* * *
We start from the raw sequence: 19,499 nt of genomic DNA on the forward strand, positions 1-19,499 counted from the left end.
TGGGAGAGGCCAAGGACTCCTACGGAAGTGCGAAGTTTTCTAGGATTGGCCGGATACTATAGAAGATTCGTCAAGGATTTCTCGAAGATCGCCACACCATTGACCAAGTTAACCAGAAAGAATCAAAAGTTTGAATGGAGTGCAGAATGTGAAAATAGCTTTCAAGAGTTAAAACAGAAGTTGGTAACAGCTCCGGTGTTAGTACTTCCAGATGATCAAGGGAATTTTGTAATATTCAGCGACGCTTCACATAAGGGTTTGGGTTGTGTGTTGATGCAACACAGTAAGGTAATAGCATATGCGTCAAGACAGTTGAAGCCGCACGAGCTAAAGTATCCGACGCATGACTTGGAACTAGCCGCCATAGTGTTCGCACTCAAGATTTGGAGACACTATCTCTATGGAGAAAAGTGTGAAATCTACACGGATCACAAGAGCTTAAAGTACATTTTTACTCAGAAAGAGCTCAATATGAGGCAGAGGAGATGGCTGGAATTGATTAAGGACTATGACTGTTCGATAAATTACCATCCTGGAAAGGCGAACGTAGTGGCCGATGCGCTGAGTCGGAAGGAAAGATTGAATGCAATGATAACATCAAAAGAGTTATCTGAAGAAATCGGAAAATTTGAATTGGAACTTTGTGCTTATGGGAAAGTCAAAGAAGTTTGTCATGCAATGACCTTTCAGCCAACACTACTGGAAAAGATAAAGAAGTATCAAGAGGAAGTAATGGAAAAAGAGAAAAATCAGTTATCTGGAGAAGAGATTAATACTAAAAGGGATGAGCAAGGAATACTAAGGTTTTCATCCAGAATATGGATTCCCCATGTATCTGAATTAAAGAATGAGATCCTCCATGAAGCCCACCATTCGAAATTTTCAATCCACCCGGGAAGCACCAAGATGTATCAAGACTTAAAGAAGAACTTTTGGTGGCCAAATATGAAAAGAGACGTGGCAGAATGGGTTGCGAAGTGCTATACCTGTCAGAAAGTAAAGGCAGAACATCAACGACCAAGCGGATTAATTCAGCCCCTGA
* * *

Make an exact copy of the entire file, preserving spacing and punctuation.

We start from the raw sequence: 19,499 nt of genomic DNA on the forward strand, positions 1-19,499 counted from the left end.
TGGGAGAGGCCAAGGACTCCTACGGAAGTGCGAAGTTTTCTAGGATTGGCCGGATACTATAGAAGATTCGTCAAGGATTTCTCGAAGATCGCCACACCATTGACCAAGTTAACCAGAAAGAATCAAAAGTTTGAATGGAGTGCAGAATGTGAAAATAGCTTTCAAGAGTTAAAACAGAAGTTGGTAACAGCTCCGGTGTTAGTACTTCCAGATGATCAAGGGAATTTTGTAATATTCAGCGACGCTTCACATAAGGGTTTGGGTTGTGTGTTGATGCAACACAGTAAGGTAATAGCATATGCGTCAAGACAGTTGAAGCCGCACGAGCTAAAGTATCCGACGCATGACTTGGAACTAGCCGCCATAGTGTTCGCACTCAAGATTTGGAGACACTATCTCTATGGAGAAAAGTGTGAAATCTACACGGATCACAAGAGCTTAAAGTACATTTTTACTCAGAAAGAGCTCAATATGAGGCAGAGGAGATGGCTGGAATTGATTAAGGACTATGACTGTTCGATAAATTACCATCCTGGAAAGGCGAACGTAGTGGCCGATGCGCTGAGTCGGAAGGAAAGATTGAATGCAATGATAACATCAAAAGAGTTATCTGAAGAAATCGGAAAATTTGAATTGGAACTTTGTGCTTATGGGAAAGTCAAAGAAGTTTGTCATGCAATGACCTTTCAGCCAACACTACTGGAAAAGATAAAGAAGTATCAAGAGGAAGTAATGGAAAAAGAGAAAAATCAGTTATCTGGAGAAGAGATTAATACTAAAAGGGATGAGCAAGGAATACTAAGGTTTTCATCCAGAATATGGATTCCCCATGTATCTGAATTAAAGAATGAGATCCTCCATGAAGCCCACCATTCGAAATTTTCAATCCACCCGGGAAGCACCAAGATGTATCAAGACTTAAAGAAGAACTTTTGGTGGCCAAATATGAAAAGAGACGTGGCAGAATGGGTTGCGAAGTGCTATACCTGTCAGAAAGTAAAGGCAGAACATCAACGACCAAGCGGATTAATTCAGCCCCTGA